PSAT, SAT, ACT, SSAT, ISEE, HiSET and MCAS FAQS
█►We can help you to raise your standardized test scores. For more details or to schedule your first session, please call 781-652-9649 or click here to send us an email.
How many sessions are usually needed for PSAT/SAT preparation?
Our PSAT/SAT preparation program is usually an eight week course of 2-hour sessions with four full-length practice tests and a diagnostic test (all taken between sessions) to complete the full course. We provide emailed weekly summaries of what has been covered, which include suggestions as to what material to study and which tests to take between sessions. Our course is designed to thoroughly review all sections of the test, instill confidence in the content areas, hone the student's writing skills and familiarize the student with test directions, types of questions, and test-taking strategies.
How are your sessions structured?
Our format varies depending on the needs of the student and the pace at which he/she can work (as well as the amount of effort the student puts in between sessions). We recommend two sessions per week, as each week focuses on techniques and strategies in all three sections, and it is important that students get a chance to practice and master these techniques. More than two sessions, and students aren't able to practice extensively enough. Less than two and students start forgetting what they learned the week before.
We teach a strategic, targeted approach to these tests where students focus on leaving as few points on the table as possible. This approach uses an understanding of a student's strengths and weaknesses to determine the best method for maximizing the points in any given section, e.g. should a student focus on the complex figure problems in math? Or will he/she pick up more points by working on trap recognition? These are choices that become more clear as a student completes several practice tests/sections, so the more data the student provides in terms of completing between-session practice sections, the more effective the prep time will be.
Our son/daughter is highly motivated and responsible. Do you offer an abbrieviated course for such students?
If the student is highly motivated, the course can be restructured to 8 to 10 hours of total session time. This abbreviated course still covers all of the material, but places more responsibility on the student between sessions. There will be more between-session work done by the student, and introduces some time constraints in terms of addressing problem areas and ensuring mastery of the techniques. (Typically, the first 8 to 10 hours is spent introducing the material, and the remaining 8 to 10 hours is spent mastering it, with 2-3 additional practice tests taken between the sessions to help track progress and isolate areas that could use improvement.)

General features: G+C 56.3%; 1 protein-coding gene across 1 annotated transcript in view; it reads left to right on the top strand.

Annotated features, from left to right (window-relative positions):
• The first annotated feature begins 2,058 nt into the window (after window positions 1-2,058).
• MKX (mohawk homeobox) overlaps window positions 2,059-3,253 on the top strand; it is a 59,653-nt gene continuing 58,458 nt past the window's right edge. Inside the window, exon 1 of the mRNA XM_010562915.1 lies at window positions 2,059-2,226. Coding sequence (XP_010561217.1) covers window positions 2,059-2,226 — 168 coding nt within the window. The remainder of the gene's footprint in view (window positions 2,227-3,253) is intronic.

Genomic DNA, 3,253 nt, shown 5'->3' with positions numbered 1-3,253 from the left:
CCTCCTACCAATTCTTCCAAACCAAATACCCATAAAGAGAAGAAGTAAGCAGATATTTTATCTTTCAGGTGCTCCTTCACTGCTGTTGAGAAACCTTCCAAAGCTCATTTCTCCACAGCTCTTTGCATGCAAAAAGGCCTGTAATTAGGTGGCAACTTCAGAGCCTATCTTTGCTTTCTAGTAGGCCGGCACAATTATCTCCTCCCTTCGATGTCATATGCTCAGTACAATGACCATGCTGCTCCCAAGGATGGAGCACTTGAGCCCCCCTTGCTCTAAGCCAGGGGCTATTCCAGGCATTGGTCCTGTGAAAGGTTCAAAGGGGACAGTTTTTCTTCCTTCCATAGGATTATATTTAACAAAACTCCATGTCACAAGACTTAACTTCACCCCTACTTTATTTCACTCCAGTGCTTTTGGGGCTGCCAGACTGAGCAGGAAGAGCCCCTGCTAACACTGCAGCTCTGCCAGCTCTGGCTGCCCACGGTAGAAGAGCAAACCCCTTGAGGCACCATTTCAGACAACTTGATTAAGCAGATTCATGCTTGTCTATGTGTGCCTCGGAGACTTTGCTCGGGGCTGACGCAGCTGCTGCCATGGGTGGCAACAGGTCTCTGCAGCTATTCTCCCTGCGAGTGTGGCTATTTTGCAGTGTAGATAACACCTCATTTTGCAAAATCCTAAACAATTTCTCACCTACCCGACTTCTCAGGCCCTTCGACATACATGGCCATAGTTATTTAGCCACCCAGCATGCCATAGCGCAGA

How does Lexington Tutoring, LLC’s approach differ from the approach of the national test prep franchises?
Our approach differs from that of the national test prep franchises in that we are able to focus on helping every student maximize his individual score. The franchise classroom-style programs are designed to help large groups of students overall, but they are less helpful in helping bright students excel, or in helping struggling students overcome their specific obstacles. Their teachers are not allowed to deviate from the material to help the motivated students push ahead, nor are they allowed to offer “non-approved” techniques to students who are struggling to understand a concept. Our program discovers where each student needs the most help, and then targets those specific areas to help students earn the score they want.
When should our daughter/son begin PSAT/SAT prep sessions?
We recommend getting started with SAT prep in the summer before junior year with a full SAT prep course. Now that students are allowed to send their best score from each section to college, many are using this as an opportunity to take the test two or three times.
What should our daughter/son bring (and not bring) on test day?
Please refer to this page of the College Board website for a complete list of what is needed and what is not allowed.